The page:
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TRANSCULTURAL FRIENDSHIP: OUR POLITICAL FUTURE

Chapter Nine: Adolescence and Education

Section 8: Moral Relativism

 

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While absolutes predominate in early adolescence, a rejection of absolutes may pose problems at this later level. Open-mindedness promotes intimacy with other people and cultures. T-groups promote risk-taking by suspending the usual value judgments of society. In pop terms, the slogan is "Do your own thing". Fritz Perls articulated it thus:

 

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I am not in the world to live up to your expectations and you are not here to live up to mine, and if we meet, it's beautiful.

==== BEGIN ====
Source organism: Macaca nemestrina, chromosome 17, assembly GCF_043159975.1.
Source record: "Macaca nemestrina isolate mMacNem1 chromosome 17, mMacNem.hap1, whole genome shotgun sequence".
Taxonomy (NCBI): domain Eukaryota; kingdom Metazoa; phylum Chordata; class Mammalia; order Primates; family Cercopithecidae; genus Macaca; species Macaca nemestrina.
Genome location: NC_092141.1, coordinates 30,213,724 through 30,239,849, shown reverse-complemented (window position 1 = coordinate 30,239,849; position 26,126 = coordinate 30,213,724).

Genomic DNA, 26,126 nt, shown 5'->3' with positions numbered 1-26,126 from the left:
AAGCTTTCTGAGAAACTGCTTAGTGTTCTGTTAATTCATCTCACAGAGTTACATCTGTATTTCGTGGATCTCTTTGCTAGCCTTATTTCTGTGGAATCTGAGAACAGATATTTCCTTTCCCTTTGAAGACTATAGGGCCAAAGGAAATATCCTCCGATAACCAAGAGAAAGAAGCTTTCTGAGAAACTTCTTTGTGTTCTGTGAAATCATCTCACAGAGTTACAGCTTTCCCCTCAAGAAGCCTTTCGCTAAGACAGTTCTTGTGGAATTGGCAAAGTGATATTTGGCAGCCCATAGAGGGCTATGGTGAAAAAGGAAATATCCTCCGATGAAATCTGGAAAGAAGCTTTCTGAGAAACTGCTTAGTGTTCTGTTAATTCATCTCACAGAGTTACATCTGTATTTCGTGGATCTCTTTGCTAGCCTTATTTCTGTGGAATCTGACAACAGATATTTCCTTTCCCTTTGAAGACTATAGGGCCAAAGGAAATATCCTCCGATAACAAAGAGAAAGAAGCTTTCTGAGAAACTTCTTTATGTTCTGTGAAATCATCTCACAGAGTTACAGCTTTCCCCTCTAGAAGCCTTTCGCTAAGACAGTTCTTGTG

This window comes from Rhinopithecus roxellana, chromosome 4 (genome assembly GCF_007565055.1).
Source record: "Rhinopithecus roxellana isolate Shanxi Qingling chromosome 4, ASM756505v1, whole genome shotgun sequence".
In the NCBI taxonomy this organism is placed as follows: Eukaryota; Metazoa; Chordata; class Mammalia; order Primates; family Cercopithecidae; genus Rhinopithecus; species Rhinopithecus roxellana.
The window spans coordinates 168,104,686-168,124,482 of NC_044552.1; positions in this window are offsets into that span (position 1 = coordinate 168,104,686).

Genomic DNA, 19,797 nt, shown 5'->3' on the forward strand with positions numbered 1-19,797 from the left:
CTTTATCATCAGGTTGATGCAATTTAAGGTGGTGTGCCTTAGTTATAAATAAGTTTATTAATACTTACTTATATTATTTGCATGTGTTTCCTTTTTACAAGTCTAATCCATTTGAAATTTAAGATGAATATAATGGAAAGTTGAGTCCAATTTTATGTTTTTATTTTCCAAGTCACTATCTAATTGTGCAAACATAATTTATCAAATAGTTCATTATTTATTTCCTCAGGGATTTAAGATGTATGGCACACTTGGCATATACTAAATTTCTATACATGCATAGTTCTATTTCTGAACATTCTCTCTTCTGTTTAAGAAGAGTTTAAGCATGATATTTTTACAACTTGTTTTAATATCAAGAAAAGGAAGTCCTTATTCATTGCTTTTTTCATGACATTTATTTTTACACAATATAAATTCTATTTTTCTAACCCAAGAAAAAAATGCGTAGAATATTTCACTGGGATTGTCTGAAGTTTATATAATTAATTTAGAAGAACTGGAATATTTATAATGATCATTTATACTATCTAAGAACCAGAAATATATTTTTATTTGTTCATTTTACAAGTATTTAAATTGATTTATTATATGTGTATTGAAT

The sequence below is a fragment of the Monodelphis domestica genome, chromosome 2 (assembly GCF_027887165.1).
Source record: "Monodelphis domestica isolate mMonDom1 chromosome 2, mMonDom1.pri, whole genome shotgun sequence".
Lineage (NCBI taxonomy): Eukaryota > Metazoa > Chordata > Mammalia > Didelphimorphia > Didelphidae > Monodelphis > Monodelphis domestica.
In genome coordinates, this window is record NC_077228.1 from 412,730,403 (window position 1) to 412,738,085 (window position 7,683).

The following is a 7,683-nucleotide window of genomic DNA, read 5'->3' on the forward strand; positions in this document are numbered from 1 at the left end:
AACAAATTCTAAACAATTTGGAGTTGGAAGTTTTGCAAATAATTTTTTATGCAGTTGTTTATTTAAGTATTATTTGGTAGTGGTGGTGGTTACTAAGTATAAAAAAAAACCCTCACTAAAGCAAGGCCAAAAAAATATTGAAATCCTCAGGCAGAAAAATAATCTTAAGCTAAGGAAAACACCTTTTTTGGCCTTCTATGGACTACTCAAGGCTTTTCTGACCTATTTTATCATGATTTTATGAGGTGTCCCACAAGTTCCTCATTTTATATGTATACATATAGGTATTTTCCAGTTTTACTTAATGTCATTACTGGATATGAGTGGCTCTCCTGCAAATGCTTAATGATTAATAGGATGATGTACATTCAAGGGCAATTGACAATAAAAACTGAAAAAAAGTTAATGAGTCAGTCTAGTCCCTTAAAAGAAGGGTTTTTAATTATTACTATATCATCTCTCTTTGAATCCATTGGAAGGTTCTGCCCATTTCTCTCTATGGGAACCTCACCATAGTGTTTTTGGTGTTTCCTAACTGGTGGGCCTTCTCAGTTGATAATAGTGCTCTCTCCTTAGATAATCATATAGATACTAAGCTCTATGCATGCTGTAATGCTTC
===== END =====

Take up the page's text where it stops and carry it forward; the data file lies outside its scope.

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Cultural relativism is moral relativism on a grander scale.

 

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While such relativism has the virtue of sounding accepting, it does not fit in well with the search for ideals such as a pragmatic utopia. One must be able to distinguish Nazi Germany and Amin's Uganda from less violent societies in some value-laden terms. Even the moral relativists tend to be a little absolutist about their position, showing intolerance of intolerance. One should not be indifferent to the form of our future. Moral relativism offers no principled basis for planning for tomorrow. The next chapter explores the possibility of a principled moral system that is neither absolute nor lacking in principle.

 

 

 

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